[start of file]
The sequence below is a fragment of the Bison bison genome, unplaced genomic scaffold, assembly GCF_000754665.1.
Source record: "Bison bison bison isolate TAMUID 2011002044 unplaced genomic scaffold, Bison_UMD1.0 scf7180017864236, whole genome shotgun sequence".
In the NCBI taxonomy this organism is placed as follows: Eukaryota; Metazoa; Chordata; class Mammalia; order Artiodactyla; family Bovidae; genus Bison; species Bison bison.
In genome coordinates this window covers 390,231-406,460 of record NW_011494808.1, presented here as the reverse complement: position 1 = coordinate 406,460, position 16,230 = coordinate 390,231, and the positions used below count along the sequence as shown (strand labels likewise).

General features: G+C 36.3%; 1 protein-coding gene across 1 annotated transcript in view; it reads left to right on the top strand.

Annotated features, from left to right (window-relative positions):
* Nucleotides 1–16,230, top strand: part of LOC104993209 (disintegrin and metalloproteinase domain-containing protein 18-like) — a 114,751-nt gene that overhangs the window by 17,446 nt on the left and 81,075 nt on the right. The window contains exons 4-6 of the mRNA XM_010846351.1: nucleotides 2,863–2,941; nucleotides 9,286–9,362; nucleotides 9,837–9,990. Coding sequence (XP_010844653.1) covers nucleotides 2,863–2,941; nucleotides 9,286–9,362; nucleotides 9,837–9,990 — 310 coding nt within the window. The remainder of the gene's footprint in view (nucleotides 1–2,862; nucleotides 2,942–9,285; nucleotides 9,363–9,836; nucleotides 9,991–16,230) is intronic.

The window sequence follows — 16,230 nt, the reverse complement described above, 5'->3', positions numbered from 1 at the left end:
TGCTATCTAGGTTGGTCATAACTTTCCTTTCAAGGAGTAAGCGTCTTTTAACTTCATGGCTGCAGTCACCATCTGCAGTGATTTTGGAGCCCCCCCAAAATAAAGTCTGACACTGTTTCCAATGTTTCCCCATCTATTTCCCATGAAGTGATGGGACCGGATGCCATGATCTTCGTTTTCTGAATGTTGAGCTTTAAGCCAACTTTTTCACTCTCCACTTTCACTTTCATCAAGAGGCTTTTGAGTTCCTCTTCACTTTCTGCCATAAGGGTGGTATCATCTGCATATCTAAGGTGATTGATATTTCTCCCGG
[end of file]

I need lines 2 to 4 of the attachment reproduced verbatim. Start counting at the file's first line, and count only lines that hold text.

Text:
Source record: "Bison bison bison isolate TAMUID 2011002044 unplaced genomic scaffold, Bison_UMD1.0 scf7180017864236, whole genome shotgun sequence".
In the NCBI taxonomy this organism is placed as follows: Eukaryota; Metazoa; Chordata; class Mammalia; order Artiodactyla; family Bovidae; genus Bison; species Bison bison.
In genome coordinates this window covers 390,231-406,460 of record NW_011494808.1, presented here as the reverse complement: position 1 = coordinate 406,460, position 16,230 = coordinate 390,231, and the positions used below count along the sequence as shown (strand labels likewise).